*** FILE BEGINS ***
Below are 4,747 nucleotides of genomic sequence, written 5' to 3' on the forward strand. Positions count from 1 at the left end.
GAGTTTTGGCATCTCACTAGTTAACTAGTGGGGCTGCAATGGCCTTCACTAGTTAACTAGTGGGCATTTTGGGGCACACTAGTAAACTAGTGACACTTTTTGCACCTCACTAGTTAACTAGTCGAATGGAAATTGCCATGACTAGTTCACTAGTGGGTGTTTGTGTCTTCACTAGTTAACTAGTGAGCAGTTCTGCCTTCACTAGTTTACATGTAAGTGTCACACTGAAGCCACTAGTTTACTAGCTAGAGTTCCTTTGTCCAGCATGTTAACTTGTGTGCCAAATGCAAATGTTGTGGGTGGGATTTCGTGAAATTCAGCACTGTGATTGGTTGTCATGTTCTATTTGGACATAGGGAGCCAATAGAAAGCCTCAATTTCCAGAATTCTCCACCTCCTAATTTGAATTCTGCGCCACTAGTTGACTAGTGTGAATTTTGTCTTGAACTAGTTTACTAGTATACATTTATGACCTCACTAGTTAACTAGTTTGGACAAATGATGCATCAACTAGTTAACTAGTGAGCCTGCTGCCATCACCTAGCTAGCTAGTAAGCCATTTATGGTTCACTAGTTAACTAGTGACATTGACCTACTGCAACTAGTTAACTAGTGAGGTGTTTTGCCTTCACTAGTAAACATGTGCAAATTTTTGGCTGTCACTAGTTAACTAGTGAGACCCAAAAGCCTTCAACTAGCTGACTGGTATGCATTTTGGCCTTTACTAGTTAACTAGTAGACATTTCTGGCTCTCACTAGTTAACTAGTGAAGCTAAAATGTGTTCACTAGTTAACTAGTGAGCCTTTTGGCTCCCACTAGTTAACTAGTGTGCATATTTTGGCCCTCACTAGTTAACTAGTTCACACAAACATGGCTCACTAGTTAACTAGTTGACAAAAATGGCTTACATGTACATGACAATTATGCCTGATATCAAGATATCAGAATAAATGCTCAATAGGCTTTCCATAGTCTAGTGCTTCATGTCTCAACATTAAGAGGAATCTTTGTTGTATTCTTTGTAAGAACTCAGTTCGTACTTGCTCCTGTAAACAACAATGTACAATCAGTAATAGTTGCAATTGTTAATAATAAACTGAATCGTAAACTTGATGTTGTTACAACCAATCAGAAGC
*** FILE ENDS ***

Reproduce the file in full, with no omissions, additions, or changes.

Below are 4,747 nucleotides of genomic sequence, written 5' to 3' on the forward strand. Positions count from 1 at the left end.
GAGTTTTGGCATCTCACTAGTTAACTAGTGGGGCTGCAATGGCCTTCACTAGTTAACTAGTGGGCATTTTGGGGCACACTAGTAAACTAGTGACACTTTTTGCACCTCACTAGTTAACTAGTCGAATGGAAATTGCCATGACTAGTTCACTAGTGGGTGTTTGTGTCTTCACTAGTTAACTAGTGAGCAGTTCTGCCTTCACTAGTTTACATGTAAGTGTCACACTGAAGCCACTAGTTTACTAGCTAGAGTTCCTTTGTCCAGCATGTTAACTTGTGTGCCAAATGCAAATGTTGTGGGTGGGATTTCGTGAAATTCAGCACTGTGATTGGTTGTCATGTTCTATTTGGACATAGGGAGCCAATAGAAAGCCTCAATTTCCAGAATTCTCCACCTCCTAATTTGAATTCTGCGCCACTAGTTGACTAGTGTGAATTTTGTCTTGAACTAGTTTACTAGTATACATTTATGACCTCACTAGTTAACTAGTTTGGACAAATGATGCATCAACTAGTTAACTAGTGAGCCTGCTGCCATCACCTAGCTAGCTAGTAAGCCATTTATGGTTCACTAGTTAACTAGTGACATTGACCTACTGCAACTAGTTAACTAGTGAGGTGTTTTGCCTTCACTAGTAAACATGTGCAAATTTTTGGCTGTCACTAGTTAACTAGTGAGACCCAAAAGCCTTCAACTAGCTGACTGGTATGCATTTTGGCCTTTACTAGTTAACTAGTAGACATTTCTGGCTCTCACTAGTTAACTAGTGAAGCTAAAATGTGTTCACTAGTTAACTAGTGAGCCTTTTGGCTCCCACTAGTTAACTAGTGTGCATATTTTGGCCCTCACTAGTTAACTAGTTCACACAAACATGGCTCACTAGTTAACTAGTTGACAAAAATGGCTTACATGTACATGACAATTATGCCTGATATCAAGATATCAGAATAAATGCTCAATAGGCTTTCCATAGTCTAGTGCTTCATGTCTCAACATTAAGAGGAATCTTTGTTGTATTCTTTGTAAGAACTCAGTTCGTACTTGCTCCTGTAAACAACAATGTACAATCAGTAATAGTTGCAATTGTTAATAATAAACTGAATCGTAAACTTGATGTTGTTACAACCAATCAGAAGC